Day 3 - Sunday, September 18, 2005 cont'd...
Back in the bus with more touring and no picture taking. Again, more beautiful apartment buildings, and we drive past the "Golden Cabbage" as the Viennese call it. I forget what its official name is but it was created by a group of Art Deco artists. Got a picture of that on our film camera, I'll see if I can scan it....
We did eventually stop again for another picture moment. This time the Art Gallery and the Natural History Museum. Those two buildings face each other and are (nearly?) identical. I think this picture is the History Museum, the Art Gallery was having some restorations done on the outside of it. This was actually true of a lot of buildings throughout our trip. Everything was constantly being restored, some stunning examples were sandstone buildings that had gone completely black from pollution but were actually a more creamy yellow colour when built. I wish my city would care that much for its old buildings. In general, Austria is an incredibly clean country, very little litter or graffiti. That's not because of the city...its the people. They are brought up not to dump their papers and wrappers on the sidewalk. Us North Americans are slobs in comparison.
Now we cross the street, trying to avoid the cars, tour buses (I think half the population of the city was being moved around by tour buses, I'd never seen anything like it), carriages and trams. We find ourselves in the Heroes' Square, part of the huge Hofburg Palace complex. See, every Emperor couldn't possibly live in the same quarters as their predecessors. Oh no, they each had to build their own wing to the original palace, each with its own distinctive architecture based on current style and fad. Now these are all museums. And also a convenient place to hold an antique car show (you can see a couple of them), and a sunflower garden show :) And yes, it was cloudy the entire time we were in Vienna, but no rain.
That statue you see has a sort of interesting story attached to it. This one is of Prince Eugene. Across from it, there is a similar statue of Archduke Karl. Anyway, Karl's statue was the first one made, and the artist managed to balance it so well that the horse reared up with only its hooves to support the entire weight. He tried to duplicate this accomplishment with this second statue but was unable to do so, you can see the horse's tail is helping out. The artist was much criticized which resulted in him committing suicide. As we traveled about the city, it seemed to us that these Austrian artists were quite sensitive, many of which ending their lives that way, including one of the architect's of the Opera House.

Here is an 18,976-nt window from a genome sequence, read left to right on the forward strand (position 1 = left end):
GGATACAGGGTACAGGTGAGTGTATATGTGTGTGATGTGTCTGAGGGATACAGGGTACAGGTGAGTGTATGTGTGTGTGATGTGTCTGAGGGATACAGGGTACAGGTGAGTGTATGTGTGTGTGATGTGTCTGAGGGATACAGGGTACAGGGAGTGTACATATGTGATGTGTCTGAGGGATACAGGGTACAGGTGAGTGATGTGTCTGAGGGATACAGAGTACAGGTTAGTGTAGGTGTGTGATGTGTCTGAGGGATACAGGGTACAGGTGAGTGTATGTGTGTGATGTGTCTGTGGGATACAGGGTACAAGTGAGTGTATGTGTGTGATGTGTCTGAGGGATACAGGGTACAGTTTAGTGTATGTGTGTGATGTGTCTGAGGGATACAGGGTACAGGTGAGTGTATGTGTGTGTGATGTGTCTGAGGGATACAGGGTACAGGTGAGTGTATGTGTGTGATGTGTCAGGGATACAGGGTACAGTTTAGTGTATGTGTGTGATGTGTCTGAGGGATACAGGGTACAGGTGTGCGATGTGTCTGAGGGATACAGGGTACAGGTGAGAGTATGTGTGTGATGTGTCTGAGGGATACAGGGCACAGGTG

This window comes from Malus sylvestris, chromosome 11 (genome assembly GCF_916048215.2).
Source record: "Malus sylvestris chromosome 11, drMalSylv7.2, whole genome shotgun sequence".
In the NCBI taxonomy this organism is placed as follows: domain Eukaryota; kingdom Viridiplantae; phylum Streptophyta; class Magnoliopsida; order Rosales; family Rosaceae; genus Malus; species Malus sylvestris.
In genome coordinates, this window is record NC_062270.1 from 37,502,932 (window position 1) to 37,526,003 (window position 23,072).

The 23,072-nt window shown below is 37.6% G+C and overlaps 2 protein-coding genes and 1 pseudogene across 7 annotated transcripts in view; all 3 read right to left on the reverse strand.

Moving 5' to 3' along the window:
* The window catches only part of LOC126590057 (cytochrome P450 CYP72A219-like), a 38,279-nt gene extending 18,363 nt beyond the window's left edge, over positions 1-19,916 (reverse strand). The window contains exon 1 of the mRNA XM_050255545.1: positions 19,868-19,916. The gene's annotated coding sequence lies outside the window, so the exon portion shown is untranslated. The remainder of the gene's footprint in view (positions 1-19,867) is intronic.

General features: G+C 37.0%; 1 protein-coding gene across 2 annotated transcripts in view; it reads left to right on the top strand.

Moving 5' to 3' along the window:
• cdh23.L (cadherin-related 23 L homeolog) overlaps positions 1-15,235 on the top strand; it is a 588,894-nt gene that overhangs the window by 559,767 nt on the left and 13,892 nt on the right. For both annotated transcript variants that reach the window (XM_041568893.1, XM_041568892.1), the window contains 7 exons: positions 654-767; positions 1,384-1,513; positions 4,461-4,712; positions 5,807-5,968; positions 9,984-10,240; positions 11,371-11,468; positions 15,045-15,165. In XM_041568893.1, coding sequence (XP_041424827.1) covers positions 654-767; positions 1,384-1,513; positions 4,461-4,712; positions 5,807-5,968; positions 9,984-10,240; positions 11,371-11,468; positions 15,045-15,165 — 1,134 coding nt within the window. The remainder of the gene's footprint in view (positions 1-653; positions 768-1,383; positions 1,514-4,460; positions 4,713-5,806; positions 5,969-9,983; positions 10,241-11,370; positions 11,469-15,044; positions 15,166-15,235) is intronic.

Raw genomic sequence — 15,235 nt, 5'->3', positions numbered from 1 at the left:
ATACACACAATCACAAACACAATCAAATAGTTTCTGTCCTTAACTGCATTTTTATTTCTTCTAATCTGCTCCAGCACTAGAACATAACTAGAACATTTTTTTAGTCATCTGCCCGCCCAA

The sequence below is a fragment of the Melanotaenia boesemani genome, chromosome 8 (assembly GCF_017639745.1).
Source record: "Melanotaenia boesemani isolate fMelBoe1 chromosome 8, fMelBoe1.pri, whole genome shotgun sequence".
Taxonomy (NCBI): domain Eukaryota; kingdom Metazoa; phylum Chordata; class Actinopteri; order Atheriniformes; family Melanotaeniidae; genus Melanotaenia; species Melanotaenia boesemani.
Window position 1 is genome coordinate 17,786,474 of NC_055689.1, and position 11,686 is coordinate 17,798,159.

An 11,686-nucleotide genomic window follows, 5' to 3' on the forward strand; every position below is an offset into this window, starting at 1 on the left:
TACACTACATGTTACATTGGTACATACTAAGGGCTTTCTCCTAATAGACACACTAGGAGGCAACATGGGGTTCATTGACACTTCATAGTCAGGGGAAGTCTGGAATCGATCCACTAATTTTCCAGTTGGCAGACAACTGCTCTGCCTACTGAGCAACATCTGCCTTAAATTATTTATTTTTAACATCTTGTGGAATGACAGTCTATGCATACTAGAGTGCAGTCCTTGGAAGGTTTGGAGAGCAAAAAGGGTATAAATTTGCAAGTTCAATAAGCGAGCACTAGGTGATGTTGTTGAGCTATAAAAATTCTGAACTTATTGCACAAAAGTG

Finally, we got off the bus for good. Some people went off on their own, but we decided to go on the optional tour of the Crown Jewels and the Opera House. This is our group walking towards where the Crown Jewels are kept, in another part of the Hofburg. In front, at the end of the street you can see a little archway. That's where the Spanish Riding School is located (again, another Hofburg wing) and the Lipizzaners perform. Unfortunately, performances only started the next week, and they didn't have any practices till the day after we left the city :( Those people who know me will find it shocking that I got all the way to Austria and didn't see the horses.
This is the front of the Crown Jewels museum as well as the National Library. The wings of the Hofburg create a square here called the Josefplatz. They had set up a stage for a concert and to sell food, that's the edge of it in the bottom right. In the museum, we saw only one Imperial crown, since the son of one emperor had a tendency of selling off the jewels of his father's crown to make money. We saw the cradle of Napoleon's son, whose mother was of course a Hapsburg. We also saw the Holy Roman Emperor's crown, allowed to be only worn once during the coronation, which explained why everyone had to make their own crown for "everyday" use. We weren't allowed flash, and since we had a new camera, we didn't know how to turn it of. No pictures, sorry. Wish I could have taken one of their unicorn horn though. Granted, it was only a narwhale tusk, but it was impressively tall.
This is between two archways. The buildings are so intertwined, that part of the Hofburg chapel (the entrance was to the left side of the Library in the previous picture) is kind of sticking out between two buildings. This whole little section is closed off from the outside world, all four sides are part of the Hofburg palace. Almost maze like.